Walking in downtown Chicago, you pass thousands of people. Most you hardly notice, never mind remember.
Odd aspects do sometimes stick in the mind. Strange fashions. One day, within five minutes, two women passed wearing the same Burberry-pattern rubber boots — a look I never saw before or since. Maybe it was popular only for that single morning.
Or there was this lady, at the corner of Randolph and Franklin. It must have been spring, because it was raining, and she had an umbrella open. I couldn’t see her face, but the umbrella had an orange and beige cityscape of domes and towers with “FIRENZE” — Florence — written around the edge. A souvenir of a trip to Italy, probably. She was waiting for the light to cross Franklin.
Now, I’ve been to Florence, lovely city, home of Dante, the Duomo cathedral, the Uffizi Gallery. The good feeling that comes from recalling Florence swelled my heart. As I hurried across Randolph, framing something to say that would reflect our common experience. Maybe “Nel mezzo del cammin di nostra vita…” — the opening lines of “The Inferno.” Or, more likely, “Ah Florence, lovely place,” or words to that effect. She would smile back. A moment of connection in the anonymous whir of the city.
But when I got to the corner, the umbrella tilted, and I saw she had those iPod ear buds screwed into her ears, and was gazing fixedly at the WALK signal across the street, ready, set like a runner in the blocks, waiting for the pistol shot to go. I wasn’t about to shout my greeting over her music. I have no memory of what she looked like, I just recall the umbrella and the ear buds and me standing there, finger in the air, wanting to say something, stymied.
I get that a lot. Because I am a PWC — a Person With Chattiness. I talk to strangers, or try to. It’s a shameful disability — to be verbose, a prattler. Truly embarrassing. People feel no qualms about discussing their grotesque physical or mental conditions. But being a blabbermouth is the last taboo. Particularly for a man. Women still can be gabby, gossipy. We expect that. But we want our men to be stoic, silent — think of Clint Eastwood, flexing a muscle in his jaw, squinting at the horizon, hoarsely whispering a few hard, short, sunbaked words that vanish into the desert air.
Me, I step into an elevator, size everybody up, opinions blooming within, a swelling gasbag of verbiage, ready to pop. But everyone in the elevator is gazing down at their phones. Silence. The doors open, they shuffle off. And it’s only going to get worse. When I read about the approach of Google’s Project Glass — eyeglasses that project the Internet into your field of vision — I felt a dazed bewilderment that there could be a market for such a thing. Email at home, at work, on your phone — must we also continually jam it between our eyes and the outside world? Apparently so.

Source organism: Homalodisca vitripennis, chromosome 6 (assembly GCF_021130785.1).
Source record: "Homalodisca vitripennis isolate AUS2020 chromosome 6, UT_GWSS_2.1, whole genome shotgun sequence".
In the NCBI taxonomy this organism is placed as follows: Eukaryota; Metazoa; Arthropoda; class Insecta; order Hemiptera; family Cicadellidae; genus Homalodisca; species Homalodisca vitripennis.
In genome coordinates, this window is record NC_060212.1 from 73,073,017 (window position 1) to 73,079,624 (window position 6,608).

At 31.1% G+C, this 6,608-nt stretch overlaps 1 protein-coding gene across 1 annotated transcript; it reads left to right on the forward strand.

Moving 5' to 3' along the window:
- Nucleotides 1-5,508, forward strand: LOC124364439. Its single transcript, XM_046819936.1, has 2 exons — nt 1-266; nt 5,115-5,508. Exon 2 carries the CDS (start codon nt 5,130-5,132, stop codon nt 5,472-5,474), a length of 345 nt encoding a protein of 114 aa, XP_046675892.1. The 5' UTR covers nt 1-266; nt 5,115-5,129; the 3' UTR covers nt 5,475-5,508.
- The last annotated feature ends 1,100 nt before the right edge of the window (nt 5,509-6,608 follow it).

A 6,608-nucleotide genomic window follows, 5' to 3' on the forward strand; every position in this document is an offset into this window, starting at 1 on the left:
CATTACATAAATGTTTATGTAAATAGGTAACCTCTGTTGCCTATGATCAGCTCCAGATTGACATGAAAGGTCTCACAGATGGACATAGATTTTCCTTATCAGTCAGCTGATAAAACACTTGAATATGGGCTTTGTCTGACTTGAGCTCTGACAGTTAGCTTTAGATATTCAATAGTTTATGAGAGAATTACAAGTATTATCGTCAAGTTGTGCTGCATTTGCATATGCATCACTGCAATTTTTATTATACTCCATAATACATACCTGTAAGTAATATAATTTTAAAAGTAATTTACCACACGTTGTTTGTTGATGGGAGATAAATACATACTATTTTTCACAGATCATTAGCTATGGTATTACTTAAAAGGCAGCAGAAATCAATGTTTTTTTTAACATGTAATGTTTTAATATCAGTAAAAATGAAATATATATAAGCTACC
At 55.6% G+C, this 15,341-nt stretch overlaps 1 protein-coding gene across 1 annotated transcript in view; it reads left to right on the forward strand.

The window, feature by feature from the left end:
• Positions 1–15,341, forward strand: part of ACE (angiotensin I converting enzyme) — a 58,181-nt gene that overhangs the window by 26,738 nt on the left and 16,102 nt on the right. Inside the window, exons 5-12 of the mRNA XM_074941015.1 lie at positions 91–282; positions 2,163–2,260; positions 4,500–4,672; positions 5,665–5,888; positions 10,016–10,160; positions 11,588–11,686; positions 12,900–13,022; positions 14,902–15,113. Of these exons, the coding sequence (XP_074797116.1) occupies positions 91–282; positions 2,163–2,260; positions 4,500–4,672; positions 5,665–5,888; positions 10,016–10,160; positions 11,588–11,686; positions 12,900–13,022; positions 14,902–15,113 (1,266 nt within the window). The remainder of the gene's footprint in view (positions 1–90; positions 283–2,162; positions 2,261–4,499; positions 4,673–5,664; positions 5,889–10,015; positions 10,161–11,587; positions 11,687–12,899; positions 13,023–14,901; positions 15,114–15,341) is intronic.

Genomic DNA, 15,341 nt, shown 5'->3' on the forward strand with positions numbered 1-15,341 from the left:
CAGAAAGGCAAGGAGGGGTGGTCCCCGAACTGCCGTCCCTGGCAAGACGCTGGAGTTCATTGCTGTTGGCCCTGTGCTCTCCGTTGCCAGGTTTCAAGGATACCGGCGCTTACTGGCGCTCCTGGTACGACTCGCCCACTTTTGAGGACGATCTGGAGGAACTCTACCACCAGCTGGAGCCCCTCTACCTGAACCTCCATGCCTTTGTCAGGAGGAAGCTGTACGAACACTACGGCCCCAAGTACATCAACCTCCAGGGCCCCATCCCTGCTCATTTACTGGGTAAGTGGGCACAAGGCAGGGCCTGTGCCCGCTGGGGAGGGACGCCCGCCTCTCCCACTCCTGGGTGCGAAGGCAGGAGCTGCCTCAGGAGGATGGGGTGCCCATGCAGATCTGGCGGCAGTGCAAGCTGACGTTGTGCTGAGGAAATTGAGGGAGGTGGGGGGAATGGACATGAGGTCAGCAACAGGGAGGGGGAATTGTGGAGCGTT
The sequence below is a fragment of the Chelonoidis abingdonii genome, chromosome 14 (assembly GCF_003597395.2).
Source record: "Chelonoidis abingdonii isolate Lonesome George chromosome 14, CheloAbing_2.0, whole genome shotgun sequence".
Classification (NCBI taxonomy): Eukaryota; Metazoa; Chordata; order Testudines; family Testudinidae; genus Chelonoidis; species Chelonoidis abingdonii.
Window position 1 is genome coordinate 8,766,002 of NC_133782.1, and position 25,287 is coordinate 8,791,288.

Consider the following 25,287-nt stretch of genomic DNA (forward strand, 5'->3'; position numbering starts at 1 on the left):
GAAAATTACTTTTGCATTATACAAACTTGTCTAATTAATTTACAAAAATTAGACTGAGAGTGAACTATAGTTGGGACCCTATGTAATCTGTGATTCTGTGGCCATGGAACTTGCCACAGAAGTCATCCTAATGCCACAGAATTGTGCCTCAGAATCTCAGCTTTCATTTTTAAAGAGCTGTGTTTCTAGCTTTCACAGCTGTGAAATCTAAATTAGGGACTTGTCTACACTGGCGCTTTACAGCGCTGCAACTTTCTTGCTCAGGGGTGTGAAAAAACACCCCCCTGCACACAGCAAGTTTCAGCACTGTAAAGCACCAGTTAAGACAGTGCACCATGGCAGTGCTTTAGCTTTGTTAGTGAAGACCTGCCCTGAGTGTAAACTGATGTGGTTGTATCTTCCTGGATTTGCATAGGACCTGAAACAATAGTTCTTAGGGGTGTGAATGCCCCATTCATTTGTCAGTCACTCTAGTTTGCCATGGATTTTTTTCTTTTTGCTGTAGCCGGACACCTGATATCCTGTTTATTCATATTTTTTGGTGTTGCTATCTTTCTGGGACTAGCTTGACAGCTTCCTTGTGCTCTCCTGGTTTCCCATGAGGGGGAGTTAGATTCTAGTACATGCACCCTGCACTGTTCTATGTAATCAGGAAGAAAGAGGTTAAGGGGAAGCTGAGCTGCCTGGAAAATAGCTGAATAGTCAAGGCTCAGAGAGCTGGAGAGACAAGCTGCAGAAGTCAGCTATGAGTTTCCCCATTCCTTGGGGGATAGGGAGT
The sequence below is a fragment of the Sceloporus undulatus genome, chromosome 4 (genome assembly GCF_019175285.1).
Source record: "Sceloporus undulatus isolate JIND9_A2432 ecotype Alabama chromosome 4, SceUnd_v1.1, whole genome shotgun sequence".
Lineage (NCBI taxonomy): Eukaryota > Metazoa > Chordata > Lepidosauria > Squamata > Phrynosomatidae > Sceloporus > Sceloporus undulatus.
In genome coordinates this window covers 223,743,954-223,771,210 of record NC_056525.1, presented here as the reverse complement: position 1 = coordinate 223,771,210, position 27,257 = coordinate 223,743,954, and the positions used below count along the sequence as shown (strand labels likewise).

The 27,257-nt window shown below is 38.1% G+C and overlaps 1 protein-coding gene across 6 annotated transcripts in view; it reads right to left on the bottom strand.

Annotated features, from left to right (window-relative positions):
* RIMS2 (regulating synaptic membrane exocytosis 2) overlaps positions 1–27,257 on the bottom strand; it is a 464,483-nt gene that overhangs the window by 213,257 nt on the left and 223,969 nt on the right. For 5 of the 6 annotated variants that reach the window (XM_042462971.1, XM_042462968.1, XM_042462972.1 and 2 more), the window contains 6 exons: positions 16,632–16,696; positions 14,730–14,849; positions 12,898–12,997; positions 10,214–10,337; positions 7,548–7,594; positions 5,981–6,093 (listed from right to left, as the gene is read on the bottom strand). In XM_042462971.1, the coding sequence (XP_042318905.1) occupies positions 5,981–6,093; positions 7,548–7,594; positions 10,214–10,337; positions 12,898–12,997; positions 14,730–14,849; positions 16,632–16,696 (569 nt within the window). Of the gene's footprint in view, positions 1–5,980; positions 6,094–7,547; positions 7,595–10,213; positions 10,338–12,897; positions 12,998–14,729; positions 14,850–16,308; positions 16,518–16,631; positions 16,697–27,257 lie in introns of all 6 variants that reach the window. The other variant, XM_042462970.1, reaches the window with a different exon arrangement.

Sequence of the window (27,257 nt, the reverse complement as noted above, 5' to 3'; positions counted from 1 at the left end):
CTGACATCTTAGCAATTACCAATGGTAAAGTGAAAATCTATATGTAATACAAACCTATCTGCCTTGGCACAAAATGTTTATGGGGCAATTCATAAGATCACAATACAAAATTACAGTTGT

Am I carrying on? Sorry. A sign of age. I’m trying to change. To consult my phone more and talk less. Here my wife is helpful. When we first bought our house, I’d be sitting on the front porch, notice a neighbor down the block and hop up, rush over and shoot the breeze, or try to. One day my wife dryly observed, “You’ll notice they never come over here.” That ended that. Now I plant my butt firmly in my chair, though some inner yappy puppy in my head is still scrabbling his claws against the windowpanes, wanting out.
And yet … I take the Metra downtown. When the train is crowded, and somebody reluctantly plops next to me, I sometimes try to make conversation. Usually I give up, when it dawns on me the poor fellow is cringing away from this chatterbox next to him.
This is without Google’s eBlinders (which I imagine will include sensors projecting HD images of the outside world onto the lens — grudging kudos to a company that can figure out how to charge people to show them what’s directly in front of their eyes).
So if you’re reading this in 2032, on some “Fallacies of the Myopic Idiots of the Past” website you’ve called up to occupy yourself as you stumble down Wacker Drive, wordlessly careening off your fellow pedestrians as you blindly bump past each other, the occasional eyeglass “ping!” warning you of an approaching curb, give me credit. It’s not that I’m oblivious. I realize that this is in vain, that this whole living-in-the-world, talking-to-people bit is doomed. I know this is the 2012 version of cursing the Model T. Yet I can’t help it. Thirty years ago, I thought cellphones were a passing fad — it turns out that they were here to stay. It is real life that is the passing fad.
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